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Author Topic: Does my interpretation of the Michelson-Morley experiment make sense?  (Read 1007 times)

Offline tallevy43

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I would like to ask the physics community here for a small favor, please critique my interpretation of the Michelson-Morley (MM) experiment.  One of my hobbies is physics and I just recently finished writing a manuscript that deals with my theories (interpretations) of the Young double-slit and the MM experiments.  My other theories deal with the concept of a photonic aether (ether) and the propagation of energy. 
For example, in the case of the MM experiment, I provided the following analysis (this is a quote from my book now available on Amazon): “Considering the stunning success of the Michelson-Morley experiment, how can my hypothesis of photonic ether hold up? I am not equipped to test or criticize that groundbreaking experiment itself, luckily I don’t have to. As far as I am concerned, there is nothing wrong with the experiment itself, what is wrong (and in my opinion, a dramatic failure of imagination by physicists in the last 100 years) is the initial assumption of the so called “ether wind.” The ether wind does not exist but the ether DOES! The ether (photonic ether) exists not as an all-point medium that fills the entire universe. The photonic ether exists as an “atmospheric layer” that surrounds all planets and stars in the universe (Figure 10).
     The photonic ether exists as a layer surrounding celestial objects from their surface, where I postulate it is the densest and up where it is beginning to lose density. Essentially, the photonic ether is an all-encompassing atmospheric coat. As I will discuss in more detail later, the earth’s photonic ether layer is composed of independent photons [and] atoms and molecules surrounded by orbiting photons ... If this is the case, then the Michelson-Morley experiment will not nullify my hypothesis since there is no ether wind drag involved in my assumption. It also means that in regions of space where there is no detectable matter, the photonic density should be very low. Furthermore, it also means that light travels in space either as independent photonic density packs or as pulse waves within photonic ether. By photonic density packs I mean an ejected last pulse that the leaves a photonic ether layer. This can be best described by a Newton’s pendulum where the last ball is ejected into space (Figure 11).”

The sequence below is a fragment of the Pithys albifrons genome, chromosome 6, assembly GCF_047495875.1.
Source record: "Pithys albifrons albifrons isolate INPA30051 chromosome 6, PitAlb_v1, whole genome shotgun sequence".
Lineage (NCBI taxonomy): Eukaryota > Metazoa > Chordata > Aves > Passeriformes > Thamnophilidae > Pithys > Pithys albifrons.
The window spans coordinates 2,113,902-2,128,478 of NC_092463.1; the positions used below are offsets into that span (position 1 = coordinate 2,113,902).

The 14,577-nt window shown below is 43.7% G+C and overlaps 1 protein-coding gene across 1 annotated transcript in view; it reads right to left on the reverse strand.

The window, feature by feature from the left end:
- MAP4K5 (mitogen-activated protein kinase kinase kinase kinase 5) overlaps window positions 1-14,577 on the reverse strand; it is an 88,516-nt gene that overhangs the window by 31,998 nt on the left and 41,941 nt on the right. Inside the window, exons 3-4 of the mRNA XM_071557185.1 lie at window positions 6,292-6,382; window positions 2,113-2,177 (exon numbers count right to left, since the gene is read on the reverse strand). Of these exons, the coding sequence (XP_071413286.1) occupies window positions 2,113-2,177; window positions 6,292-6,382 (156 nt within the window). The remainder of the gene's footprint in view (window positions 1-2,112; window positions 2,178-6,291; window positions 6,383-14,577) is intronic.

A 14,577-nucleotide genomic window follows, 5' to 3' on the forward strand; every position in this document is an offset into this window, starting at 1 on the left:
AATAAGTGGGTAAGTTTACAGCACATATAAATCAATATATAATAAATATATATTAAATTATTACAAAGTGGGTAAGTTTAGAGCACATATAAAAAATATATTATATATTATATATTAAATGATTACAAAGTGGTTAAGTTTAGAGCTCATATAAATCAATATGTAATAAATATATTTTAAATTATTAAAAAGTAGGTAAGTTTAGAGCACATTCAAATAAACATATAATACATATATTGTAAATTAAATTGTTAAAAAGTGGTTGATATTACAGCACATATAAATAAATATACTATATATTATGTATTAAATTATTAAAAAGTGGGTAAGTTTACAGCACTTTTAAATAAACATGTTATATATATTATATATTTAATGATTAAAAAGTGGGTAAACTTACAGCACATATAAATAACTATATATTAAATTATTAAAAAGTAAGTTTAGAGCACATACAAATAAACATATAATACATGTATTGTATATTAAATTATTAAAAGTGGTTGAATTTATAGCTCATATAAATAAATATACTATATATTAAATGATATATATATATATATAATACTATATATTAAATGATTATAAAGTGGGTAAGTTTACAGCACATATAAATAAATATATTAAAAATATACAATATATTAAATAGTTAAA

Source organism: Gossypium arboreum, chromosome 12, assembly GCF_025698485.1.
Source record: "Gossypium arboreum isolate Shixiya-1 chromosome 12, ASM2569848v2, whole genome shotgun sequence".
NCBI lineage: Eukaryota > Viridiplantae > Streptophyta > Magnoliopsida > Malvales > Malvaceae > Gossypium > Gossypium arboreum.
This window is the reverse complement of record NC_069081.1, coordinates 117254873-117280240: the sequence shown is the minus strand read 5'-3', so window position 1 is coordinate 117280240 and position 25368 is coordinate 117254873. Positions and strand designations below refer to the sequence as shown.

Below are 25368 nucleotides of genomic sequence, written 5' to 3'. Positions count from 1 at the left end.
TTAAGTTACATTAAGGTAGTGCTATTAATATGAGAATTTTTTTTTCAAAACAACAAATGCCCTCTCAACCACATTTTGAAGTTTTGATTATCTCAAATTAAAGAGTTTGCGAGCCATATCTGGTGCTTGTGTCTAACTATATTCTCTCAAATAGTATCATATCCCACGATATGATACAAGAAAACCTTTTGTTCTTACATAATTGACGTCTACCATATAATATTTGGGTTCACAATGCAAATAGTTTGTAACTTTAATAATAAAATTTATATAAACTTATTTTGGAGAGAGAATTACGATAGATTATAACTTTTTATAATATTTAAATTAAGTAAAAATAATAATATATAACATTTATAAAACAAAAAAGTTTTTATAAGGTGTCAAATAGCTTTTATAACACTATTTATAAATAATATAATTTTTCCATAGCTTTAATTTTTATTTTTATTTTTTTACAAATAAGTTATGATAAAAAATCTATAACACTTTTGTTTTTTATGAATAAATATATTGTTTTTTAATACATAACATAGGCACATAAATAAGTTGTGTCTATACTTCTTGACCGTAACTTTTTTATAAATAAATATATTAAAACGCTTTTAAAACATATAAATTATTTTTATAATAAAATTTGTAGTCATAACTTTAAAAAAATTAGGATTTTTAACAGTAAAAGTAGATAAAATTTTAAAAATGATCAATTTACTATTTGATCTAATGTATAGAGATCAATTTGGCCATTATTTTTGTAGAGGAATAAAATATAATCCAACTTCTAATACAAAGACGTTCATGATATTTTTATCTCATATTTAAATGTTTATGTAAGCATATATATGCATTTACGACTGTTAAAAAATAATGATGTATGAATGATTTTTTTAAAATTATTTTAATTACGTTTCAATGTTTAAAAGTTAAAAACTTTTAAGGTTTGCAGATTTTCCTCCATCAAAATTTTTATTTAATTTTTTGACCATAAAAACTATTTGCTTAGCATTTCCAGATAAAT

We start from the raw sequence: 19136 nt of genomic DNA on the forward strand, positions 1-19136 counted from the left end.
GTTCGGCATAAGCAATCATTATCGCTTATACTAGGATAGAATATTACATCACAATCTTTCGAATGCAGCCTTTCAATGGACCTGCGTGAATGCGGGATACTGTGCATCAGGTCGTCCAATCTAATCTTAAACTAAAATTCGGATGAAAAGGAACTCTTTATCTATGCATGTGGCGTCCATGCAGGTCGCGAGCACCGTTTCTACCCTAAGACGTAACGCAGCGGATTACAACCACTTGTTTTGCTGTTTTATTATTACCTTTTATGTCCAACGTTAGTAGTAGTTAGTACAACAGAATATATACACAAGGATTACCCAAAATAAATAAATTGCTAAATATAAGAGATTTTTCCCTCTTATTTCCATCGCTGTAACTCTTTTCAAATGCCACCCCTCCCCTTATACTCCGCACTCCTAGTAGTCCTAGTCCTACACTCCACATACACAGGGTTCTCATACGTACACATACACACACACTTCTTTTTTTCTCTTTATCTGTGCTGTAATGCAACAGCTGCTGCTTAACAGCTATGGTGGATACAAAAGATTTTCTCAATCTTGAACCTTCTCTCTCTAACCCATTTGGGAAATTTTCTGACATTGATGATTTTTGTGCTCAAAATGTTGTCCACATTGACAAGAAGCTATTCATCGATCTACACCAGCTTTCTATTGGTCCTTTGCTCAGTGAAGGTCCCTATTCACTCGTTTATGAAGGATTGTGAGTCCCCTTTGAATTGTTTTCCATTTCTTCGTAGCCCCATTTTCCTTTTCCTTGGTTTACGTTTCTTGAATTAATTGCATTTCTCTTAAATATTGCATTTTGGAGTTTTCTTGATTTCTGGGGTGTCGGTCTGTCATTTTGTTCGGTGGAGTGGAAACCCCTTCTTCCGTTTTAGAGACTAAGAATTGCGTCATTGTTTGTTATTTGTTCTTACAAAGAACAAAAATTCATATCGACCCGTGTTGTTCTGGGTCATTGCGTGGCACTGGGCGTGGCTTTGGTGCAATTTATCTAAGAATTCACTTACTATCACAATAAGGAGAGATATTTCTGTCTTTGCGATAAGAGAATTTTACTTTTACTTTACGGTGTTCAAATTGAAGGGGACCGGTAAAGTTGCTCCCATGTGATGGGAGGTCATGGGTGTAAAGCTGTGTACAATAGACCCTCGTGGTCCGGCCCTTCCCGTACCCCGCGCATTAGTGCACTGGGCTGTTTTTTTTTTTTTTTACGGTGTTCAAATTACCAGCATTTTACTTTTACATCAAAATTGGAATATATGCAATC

What do you think?
Tal


 

Offline Colin2B

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You should really post this in New Theories. You can either delete this post and repost there or ask one of the moderators to move it.
 

Offline PmbPhy

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I would like to ask the physics community here for a small favor, please critique my interpretation of the Michelson-Morley (MM) experiment.  One of my hobbies is physics and I just recently finished writing a manuscript that deals with my theories (interpretations) of the Young double-slit and the MM experiments.  My other theories deal with the concept of a photonic aether (ether) and the propagation of energy. 
For example, in the case of the MM experiment, I provided the following analysis (this is a quote from my book now available on Amazon): “Considering the stunning success of the Michelson-Morley experiment, how can my hypothesis of photonic ether hold up? I am not equipped to test or criticize that groundbreaking experiment itself, luckily I don’t have to. As far as I am concerned, there is nothing wrong with the experiment itself, what is wrong (and in my opinion, a dramatic failure of imagination by physicists in the last 100 years) is the initial assumption of the so called “ether wind.” The ether wind does not exist but the ether DOES! The ether (photonic ether) exists not as an all-point medium that fills the entire universe. The photonic ether exists as an “atmospheric layer” that surrounds all planets and stars in the universe (Figure 10).
     The photonic ether exists as a layer surrounding celestial objects from their surface, where I postulate it is the densest and up where it is beginning to lose density. Essentially, the photonic ether is an all-encompassing atmospheric coat. As I will discuss in more detail later, the earth’s photonic ether layer is composed of independent photons [and] atoms and molecules surrounded by orbiting photons ... If this is the case, then the Michelson-Morley experiment will not nullify my hypothesis since there is no ether wind drag involved in my assumption. It also means that in regions of space where there is no detectable matter, the photonic density should be very low. Furthermore, it also means that light travels in space either as independent photonic density packs or as pulse waves within photonic ether. By photonic density packs I mean an ejected last pulse that the leaves a photonic ether layer. This can be best described by a Newton’s pendulum where the last ball is ejected into space (Figure 11).”
What do you think?
Tal
Your speculation doesn't work at all. The ether is defined as that which supports the propagation of electromagnetic (EM) waves, light being form of an EM wave. Since we see light traveling here from distant stars and galaxies your notion can't hold any water.
 

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